One thing I like about both quotes is that they describe cultures where the work of reason and revelation can go on side-by-side. I contrast that with the idea I’ve been responding to in this series, that if a story has mythic or legendary elements it must therefore be mythical, must not have been intended to be taken literally.
In the past few years Reza Aslan, John Shelby Spong, and John Dominic Crossan have all told Doug Fabrizio, host of KUER’s RadioWest, that the stories in the Gospels were never intended to be taken literally, that they were written as metaphors, parables, illustrations of divine love, and we do them a disservice when we insist on taking them as historical accounts. But none has provided any evidence, at least not on the air.
If I say ancient Greek playwrights believed plays should take place in one day, follow one main plot with few subplots, and in one place, and you ask me, “How do you know that?” I can point you to Aristotle’s Poetics, and then we can argue about whether Greek playwrights all believed that, or whether Aristotle was arguing for a particular definition of tragedy that other philosophers and playwrights whose work hasn’t survived would disagree with. That is, we can debate a text contemporary with the playwrights, which comments on their poetics.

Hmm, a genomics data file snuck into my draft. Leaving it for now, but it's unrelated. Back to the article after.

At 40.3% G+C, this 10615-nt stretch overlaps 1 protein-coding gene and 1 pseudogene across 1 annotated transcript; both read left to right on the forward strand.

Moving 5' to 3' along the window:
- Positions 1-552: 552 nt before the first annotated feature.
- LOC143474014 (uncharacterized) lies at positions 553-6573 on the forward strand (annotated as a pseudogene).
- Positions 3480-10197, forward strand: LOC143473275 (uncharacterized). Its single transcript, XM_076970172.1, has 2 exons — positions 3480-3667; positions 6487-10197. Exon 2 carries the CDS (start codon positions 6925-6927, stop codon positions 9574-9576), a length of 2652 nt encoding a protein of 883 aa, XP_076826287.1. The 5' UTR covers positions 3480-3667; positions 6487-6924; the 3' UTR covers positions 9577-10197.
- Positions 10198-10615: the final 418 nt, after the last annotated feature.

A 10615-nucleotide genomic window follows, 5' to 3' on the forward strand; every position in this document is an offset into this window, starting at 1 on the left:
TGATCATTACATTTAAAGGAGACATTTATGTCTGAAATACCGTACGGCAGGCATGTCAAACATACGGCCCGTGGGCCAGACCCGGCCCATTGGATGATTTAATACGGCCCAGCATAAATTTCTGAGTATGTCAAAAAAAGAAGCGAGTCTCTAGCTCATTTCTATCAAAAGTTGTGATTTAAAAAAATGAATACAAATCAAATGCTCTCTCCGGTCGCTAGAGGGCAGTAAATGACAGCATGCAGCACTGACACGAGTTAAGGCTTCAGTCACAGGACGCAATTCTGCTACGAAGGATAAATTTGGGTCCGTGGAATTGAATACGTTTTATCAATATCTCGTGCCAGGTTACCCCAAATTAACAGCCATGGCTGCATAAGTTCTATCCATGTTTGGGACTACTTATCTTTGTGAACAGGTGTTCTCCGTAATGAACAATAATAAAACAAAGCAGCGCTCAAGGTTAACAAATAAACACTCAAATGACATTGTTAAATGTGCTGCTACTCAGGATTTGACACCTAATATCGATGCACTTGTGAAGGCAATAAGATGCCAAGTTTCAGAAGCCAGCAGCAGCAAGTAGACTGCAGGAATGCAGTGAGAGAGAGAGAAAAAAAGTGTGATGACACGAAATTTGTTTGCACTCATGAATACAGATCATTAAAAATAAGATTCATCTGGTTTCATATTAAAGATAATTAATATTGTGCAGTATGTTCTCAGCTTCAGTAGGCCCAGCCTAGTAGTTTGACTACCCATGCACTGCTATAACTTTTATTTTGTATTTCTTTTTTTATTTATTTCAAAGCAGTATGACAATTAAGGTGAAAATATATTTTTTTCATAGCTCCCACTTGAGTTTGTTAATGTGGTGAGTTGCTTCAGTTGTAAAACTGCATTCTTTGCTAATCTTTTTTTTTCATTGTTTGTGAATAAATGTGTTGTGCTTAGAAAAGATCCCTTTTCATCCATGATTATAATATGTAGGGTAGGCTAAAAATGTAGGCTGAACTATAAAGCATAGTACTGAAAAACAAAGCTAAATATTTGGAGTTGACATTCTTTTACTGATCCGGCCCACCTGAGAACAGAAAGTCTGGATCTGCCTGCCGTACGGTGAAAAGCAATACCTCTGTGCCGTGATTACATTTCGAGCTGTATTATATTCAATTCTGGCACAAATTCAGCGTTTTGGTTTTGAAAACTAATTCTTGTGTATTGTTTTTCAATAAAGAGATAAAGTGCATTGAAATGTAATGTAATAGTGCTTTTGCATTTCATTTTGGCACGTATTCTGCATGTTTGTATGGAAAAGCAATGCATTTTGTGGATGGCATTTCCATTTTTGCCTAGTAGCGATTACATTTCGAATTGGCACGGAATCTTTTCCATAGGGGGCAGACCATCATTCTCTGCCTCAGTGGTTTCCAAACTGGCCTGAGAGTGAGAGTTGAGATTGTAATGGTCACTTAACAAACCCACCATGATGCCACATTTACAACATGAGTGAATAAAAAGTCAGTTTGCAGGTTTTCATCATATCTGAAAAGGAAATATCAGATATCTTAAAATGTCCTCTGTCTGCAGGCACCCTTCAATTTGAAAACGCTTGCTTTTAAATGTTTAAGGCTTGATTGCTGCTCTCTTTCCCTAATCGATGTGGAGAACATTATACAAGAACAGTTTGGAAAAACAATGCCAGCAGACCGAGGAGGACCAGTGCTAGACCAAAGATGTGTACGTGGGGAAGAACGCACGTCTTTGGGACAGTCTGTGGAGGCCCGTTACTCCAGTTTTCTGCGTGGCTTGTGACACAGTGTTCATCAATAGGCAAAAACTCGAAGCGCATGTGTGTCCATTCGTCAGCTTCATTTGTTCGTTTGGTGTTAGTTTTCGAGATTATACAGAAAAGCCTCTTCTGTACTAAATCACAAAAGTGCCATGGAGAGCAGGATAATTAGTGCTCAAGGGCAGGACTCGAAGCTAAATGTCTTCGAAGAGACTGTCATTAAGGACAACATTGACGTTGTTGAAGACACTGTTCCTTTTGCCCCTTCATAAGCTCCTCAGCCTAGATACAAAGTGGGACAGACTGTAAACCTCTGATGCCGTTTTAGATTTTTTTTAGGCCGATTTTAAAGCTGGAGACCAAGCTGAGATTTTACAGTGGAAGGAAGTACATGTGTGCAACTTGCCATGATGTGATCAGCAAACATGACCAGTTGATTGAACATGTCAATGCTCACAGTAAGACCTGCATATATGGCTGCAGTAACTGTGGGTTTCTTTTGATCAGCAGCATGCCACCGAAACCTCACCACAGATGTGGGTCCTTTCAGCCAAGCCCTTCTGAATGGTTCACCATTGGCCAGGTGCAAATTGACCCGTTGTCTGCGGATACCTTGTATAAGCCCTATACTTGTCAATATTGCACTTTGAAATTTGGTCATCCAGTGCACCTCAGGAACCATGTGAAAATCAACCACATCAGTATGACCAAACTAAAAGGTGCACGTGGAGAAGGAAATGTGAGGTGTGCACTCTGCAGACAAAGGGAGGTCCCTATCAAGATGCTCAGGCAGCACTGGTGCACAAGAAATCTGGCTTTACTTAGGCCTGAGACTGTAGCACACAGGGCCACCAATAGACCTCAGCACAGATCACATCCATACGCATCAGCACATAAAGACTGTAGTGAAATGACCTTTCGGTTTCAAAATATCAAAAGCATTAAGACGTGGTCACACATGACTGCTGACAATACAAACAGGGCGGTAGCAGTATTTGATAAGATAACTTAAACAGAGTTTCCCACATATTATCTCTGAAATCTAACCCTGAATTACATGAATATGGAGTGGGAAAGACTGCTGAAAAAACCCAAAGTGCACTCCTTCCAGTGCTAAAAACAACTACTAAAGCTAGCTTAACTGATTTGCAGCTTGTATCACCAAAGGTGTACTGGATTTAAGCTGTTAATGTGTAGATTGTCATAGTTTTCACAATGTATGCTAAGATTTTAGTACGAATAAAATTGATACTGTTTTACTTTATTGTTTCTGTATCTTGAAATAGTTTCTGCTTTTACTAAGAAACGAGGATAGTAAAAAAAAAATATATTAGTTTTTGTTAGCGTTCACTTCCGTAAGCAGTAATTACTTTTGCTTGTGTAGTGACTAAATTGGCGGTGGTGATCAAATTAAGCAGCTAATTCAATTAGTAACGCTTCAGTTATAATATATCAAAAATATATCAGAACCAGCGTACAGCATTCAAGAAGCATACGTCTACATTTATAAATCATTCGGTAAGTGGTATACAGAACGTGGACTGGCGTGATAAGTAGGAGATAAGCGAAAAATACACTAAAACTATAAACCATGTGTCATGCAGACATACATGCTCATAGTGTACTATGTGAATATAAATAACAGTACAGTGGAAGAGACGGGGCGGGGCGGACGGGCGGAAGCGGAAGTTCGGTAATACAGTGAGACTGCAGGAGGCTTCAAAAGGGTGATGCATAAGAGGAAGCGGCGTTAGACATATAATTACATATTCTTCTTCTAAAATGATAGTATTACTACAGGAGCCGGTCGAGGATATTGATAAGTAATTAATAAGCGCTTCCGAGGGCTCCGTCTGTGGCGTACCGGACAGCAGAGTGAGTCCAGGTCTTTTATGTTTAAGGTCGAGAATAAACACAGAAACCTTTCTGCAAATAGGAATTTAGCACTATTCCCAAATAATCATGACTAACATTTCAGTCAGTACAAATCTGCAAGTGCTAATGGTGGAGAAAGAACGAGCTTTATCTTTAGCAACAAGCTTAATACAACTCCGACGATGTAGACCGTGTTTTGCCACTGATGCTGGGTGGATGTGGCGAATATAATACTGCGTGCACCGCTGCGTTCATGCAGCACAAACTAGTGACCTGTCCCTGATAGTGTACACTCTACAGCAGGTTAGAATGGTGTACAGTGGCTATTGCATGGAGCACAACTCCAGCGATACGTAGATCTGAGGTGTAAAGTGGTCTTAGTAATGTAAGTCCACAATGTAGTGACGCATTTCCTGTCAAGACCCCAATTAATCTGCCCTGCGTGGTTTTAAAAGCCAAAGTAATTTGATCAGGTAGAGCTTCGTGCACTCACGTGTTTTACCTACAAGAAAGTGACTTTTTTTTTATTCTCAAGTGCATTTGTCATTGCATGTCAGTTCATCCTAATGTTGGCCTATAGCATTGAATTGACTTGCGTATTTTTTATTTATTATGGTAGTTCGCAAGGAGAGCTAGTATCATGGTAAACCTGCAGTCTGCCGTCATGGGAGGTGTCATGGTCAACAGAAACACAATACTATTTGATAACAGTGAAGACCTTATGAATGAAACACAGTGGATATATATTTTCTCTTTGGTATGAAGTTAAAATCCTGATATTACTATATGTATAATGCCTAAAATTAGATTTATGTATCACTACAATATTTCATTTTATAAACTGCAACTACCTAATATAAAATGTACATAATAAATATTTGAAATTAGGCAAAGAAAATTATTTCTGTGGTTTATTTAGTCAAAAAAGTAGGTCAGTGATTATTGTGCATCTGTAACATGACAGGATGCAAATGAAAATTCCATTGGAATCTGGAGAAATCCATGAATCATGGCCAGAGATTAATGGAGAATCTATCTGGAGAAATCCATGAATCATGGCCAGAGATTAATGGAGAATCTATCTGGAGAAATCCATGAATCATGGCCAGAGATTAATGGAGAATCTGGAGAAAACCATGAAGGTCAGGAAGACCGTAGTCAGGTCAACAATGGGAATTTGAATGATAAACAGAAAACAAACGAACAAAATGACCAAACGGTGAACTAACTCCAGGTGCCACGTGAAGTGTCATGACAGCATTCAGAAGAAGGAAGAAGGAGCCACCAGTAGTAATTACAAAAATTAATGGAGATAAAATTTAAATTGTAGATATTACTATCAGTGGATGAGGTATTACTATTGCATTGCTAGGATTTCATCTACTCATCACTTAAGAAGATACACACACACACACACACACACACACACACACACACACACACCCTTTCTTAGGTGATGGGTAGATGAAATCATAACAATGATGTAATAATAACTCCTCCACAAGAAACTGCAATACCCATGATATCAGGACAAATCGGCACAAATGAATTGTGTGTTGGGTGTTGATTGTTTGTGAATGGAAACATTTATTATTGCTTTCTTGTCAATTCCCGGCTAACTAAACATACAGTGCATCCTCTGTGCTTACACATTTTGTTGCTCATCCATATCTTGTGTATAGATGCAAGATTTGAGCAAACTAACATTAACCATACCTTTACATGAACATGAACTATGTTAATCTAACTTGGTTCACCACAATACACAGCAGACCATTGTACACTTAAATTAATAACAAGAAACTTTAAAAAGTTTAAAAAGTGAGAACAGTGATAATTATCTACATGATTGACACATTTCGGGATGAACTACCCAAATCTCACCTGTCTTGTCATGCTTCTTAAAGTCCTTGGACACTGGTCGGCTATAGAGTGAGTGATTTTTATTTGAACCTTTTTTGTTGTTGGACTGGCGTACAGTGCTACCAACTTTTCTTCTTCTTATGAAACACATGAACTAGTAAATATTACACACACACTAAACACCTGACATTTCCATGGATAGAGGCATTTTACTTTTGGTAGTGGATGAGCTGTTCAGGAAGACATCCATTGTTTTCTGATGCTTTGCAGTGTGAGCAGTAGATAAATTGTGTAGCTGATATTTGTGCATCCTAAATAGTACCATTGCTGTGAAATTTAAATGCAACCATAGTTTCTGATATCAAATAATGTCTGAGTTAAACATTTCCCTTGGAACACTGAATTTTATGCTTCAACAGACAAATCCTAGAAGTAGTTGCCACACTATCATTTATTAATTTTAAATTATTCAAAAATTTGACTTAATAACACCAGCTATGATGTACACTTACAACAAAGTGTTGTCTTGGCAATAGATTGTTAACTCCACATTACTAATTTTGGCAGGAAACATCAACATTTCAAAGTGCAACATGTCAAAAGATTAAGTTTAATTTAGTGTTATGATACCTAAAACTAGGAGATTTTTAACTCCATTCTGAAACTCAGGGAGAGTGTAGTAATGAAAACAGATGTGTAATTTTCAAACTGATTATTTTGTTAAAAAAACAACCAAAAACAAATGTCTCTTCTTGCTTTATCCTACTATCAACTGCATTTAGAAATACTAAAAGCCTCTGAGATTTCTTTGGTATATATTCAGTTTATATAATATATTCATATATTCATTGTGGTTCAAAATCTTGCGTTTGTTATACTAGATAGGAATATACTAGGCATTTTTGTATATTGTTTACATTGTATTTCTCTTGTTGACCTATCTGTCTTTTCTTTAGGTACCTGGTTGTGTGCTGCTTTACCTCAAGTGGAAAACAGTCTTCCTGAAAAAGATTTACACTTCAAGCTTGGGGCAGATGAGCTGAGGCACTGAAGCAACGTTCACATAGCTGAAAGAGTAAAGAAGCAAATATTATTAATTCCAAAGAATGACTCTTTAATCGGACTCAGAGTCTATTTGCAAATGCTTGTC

Where is a text contemporary with the Gospels commenting on how we should read them? Aslan, Spong, and Crossan are all claiming that the Gospels, and scripture generally, behave rhetorically in a particular way, but where’s the documentary evidence, the evidence from documents contemporary with Jesus’ time that lay out a Jewish hermeneutic? This is not a rhetorical question. Aslan’s Zealot: The Life and Times of Jesus of Nazareth doesn’t cite such a document. I haven’t read the other two books, so they may.
I take some guidance from the Book of Mormon which has extensive commentary on prophetic writings and makes a clear distinction between forms like historical records and allegory, from questions in the Doctrine & Covenants about how to interpret texts, and from some passages in Acts and the epistles. None of those sources, at least as I read them, has much support for the idea that we have to choose between the figurative and literal meaning of scripture.